May 24, 2011
I do not deny that gossip is usually perceived to be a negative thing by the person being gossiped about and that it can have destructive effects, but gossip can also have beneficial effects for groups and for individuals who gossip as well.
First of all, the presence of social gossip serves as a deterrent, and it keeps people honest. Knowing that your reputation will suffer via gossip may force you to carry your share of the load in a work group and keep you from exploiting people with whom you come into contact. Also, sharing gossip is a sign of trust, and it helps to create social bonds between people and build cohesiveness within groups. You can also become more socially successful by tuning into the gossip network. You can learn the unwritten rules and customs of a group that you are new to and also gain valuable information about others than can be used to get ahead.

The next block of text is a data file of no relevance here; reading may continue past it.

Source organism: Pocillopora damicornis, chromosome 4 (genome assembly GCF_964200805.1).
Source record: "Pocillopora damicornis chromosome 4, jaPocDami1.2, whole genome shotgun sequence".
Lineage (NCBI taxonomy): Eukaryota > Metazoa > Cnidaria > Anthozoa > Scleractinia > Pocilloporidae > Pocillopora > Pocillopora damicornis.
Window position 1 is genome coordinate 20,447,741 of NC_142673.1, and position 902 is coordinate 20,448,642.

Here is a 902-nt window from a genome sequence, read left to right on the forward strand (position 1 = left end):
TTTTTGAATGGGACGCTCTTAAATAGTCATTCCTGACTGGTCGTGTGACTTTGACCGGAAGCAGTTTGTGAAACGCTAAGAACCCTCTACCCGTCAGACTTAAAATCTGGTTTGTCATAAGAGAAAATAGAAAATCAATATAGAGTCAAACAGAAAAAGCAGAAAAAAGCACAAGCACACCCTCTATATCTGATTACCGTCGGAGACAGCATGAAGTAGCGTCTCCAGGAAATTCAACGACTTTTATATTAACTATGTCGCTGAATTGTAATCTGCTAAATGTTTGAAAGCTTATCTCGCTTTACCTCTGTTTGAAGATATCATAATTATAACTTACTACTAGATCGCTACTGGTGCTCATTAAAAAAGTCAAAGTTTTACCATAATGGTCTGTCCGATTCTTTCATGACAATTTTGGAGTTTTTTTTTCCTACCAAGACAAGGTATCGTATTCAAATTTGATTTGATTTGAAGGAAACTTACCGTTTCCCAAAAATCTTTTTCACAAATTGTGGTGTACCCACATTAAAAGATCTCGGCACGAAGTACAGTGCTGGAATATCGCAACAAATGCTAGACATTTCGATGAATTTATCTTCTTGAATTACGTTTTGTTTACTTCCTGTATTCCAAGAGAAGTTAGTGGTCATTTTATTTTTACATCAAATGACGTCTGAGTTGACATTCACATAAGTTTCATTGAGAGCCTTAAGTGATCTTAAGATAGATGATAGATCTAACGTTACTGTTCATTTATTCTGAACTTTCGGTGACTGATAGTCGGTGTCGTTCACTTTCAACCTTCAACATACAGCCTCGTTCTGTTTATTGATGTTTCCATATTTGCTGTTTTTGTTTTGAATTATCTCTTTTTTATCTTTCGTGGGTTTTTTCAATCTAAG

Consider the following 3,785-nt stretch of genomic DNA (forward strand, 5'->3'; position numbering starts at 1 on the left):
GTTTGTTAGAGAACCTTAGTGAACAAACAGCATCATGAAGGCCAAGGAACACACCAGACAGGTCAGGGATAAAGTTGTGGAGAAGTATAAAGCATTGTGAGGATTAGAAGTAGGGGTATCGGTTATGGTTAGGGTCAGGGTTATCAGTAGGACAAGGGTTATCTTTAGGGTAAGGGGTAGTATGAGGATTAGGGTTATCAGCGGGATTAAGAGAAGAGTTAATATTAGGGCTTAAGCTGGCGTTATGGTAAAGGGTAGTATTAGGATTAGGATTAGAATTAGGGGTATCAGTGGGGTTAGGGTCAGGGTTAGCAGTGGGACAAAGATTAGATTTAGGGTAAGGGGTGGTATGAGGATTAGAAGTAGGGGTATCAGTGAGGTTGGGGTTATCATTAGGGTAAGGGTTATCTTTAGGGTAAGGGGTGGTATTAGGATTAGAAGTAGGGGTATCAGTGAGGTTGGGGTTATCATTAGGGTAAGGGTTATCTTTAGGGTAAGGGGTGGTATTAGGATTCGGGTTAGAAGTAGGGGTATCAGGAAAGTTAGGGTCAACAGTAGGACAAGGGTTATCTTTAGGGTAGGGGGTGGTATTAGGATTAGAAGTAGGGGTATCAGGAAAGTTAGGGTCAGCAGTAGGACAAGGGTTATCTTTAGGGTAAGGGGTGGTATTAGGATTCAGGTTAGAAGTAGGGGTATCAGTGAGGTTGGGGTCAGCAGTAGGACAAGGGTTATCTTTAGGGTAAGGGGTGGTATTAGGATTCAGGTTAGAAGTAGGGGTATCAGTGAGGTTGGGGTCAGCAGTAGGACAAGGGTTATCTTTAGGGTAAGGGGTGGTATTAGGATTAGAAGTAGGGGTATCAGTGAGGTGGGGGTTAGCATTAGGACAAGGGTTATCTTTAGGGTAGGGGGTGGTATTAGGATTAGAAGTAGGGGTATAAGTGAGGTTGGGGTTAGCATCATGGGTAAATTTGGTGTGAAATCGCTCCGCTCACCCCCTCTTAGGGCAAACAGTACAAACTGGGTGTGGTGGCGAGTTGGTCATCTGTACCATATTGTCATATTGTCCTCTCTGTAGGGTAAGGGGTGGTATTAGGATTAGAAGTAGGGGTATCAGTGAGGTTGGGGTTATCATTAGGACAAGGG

Frank McAndrew is the Cornelia H. Dudley Professor of Psychology at Knox College.